question of backward compatibility.  There are two risks with reuse
   of ELI that need to be articulated.

2.1.1.  Risk of Bit Reuse

   As part of the proposal to reuse ELI, the TC and TTL fields of the
   Entropy Label (EL) Label Stack Entry (LSE) will be reused to provide
   fields for the In-Stack Extension Header Length (IL) and Entropy
   Label Control fields (ELC).

   [RFC6790] says the following regarding these fields:

      The TTL for the EL MUST be zero to ensure that it is not used
      inadvertently for forwarding.  The TC for the EL may be any value.

   This proposal violates the first constraint.  There is a small, but
   not inconsequential risk that an implementation will actually check
   the TTL field and change its behavior if the value is non-zero.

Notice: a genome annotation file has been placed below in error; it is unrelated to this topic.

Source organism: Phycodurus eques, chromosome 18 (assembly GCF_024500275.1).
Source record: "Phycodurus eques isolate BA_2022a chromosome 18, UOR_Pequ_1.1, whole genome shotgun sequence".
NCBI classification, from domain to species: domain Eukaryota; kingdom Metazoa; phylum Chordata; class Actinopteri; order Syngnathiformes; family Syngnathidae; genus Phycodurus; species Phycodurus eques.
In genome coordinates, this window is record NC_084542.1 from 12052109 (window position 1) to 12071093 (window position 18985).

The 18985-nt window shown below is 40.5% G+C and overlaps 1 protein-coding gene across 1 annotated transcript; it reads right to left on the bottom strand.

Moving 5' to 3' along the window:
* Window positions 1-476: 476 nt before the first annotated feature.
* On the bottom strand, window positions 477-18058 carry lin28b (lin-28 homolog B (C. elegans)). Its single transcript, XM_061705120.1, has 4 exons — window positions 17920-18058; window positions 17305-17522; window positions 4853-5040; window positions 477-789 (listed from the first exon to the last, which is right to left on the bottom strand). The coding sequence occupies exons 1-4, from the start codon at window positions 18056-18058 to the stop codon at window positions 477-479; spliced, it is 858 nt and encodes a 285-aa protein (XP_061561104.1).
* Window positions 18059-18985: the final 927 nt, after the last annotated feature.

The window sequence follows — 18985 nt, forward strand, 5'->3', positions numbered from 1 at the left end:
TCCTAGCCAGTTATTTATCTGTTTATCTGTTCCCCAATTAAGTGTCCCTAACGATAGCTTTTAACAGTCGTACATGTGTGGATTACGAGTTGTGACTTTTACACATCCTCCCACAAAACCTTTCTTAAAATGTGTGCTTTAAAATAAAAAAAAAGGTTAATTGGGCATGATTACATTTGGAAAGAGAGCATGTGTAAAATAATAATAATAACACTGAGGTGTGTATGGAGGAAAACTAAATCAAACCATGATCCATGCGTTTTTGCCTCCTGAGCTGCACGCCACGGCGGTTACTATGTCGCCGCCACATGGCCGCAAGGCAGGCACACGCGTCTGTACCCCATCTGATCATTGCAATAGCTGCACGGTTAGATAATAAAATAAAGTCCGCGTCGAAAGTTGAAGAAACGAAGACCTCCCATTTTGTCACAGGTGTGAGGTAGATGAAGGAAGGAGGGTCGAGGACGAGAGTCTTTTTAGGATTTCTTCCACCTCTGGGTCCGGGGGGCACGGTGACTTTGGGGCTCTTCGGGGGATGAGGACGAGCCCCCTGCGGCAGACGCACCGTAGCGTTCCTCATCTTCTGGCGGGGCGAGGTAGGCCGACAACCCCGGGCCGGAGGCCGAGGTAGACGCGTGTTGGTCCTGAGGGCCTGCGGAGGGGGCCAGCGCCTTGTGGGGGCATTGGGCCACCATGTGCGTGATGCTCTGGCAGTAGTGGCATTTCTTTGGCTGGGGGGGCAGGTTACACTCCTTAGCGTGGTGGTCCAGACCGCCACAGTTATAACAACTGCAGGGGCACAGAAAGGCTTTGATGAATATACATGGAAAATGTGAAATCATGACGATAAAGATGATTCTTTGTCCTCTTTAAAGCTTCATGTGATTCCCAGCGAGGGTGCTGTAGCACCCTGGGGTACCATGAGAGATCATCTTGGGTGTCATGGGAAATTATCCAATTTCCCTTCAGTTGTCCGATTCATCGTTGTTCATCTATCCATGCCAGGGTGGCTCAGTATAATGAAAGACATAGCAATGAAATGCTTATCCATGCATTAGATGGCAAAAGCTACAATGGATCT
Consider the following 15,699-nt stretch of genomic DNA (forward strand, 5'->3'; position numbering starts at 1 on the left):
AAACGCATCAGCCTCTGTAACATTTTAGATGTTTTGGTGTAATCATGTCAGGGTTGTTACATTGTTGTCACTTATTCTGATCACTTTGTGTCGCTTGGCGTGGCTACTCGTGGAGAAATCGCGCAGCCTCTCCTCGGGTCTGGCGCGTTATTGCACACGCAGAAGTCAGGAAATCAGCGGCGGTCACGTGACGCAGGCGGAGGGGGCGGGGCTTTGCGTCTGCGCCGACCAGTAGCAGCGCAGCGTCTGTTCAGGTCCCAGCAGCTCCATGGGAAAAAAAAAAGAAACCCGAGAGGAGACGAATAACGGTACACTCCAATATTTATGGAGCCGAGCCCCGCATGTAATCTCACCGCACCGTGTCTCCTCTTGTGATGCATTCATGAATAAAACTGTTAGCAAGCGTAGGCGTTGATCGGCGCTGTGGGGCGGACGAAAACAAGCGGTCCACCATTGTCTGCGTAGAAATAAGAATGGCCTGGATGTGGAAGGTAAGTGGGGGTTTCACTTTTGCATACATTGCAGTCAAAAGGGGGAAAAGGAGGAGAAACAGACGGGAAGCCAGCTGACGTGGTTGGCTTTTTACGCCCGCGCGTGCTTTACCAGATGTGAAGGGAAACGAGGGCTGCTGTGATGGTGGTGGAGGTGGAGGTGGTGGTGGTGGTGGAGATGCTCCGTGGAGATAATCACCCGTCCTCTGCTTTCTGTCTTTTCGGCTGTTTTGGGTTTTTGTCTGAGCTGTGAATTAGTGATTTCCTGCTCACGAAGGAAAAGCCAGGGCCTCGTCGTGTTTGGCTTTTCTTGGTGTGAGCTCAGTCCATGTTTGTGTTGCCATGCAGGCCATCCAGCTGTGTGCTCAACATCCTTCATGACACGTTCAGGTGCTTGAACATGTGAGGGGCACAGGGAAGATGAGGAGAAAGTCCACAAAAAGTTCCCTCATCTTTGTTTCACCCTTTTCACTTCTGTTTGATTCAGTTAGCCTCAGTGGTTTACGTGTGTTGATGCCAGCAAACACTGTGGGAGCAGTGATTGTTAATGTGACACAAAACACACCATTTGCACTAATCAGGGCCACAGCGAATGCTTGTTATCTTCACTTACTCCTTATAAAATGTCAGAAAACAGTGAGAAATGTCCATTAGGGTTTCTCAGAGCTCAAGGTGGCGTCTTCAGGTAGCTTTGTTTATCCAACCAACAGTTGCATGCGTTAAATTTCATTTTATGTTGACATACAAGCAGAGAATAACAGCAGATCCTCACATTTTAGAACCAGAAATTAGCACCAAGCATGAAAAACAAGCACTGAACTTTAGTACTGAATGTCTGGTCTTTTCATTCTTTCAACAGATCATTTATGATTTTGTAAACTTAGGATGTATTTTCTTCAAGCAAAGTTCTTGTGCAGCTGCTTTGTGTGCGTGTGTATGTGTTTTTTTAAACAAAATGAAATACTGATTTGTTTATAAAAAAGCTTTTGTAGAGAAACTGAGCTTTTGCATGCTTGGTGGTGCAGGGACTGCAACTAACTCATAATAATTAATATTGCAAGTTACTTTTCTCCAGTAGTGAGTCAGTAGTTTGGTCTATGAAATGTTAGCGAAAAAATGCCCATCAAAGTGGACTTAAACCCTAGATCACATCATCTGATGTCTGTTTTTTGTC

2.1.2.  Risk of additional LSEs

   [RFC6790] defines the Entropy Label as containing two LSEs, one
   containing the ELI and one containing the EL.

   This proposal also suggests adding additional LSEs after these two
   LSEs.  If a legacy Label Switch Router (LSR) sees the ELI and decides
   to remove it from the label stack, then it will only remove the first
   two LSEs, leaving any additional LSEs on the label stack and
   effectively corrupting it, with unknown consequences.

   This is a significant and unacceptable risk.

   Signalling the use of the MNA label stack will avoid this problem,
   but it also implies that the MNA label stack will not be seen by
   legacy LSRs.








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2.1.3.  Risk of Bottom of Stack (BOS) data

   If the MNA label stack implies that there is BOS data after the label
   stack, and a legacy LSR processes the packet, then it will be unaware
   of the BOS data and risks processing the BOS data as part of the
   payload.

   This is another significant and unacceptable risk.

2.2.  Claim 1: Faster Deployment

   The first claim is that reusing the ELI will speed deployment:

      Faster deployment in an existing network that has EL already
      deployed with an incremental benefit (e.g., incremental signaling
      extension for ELI capability).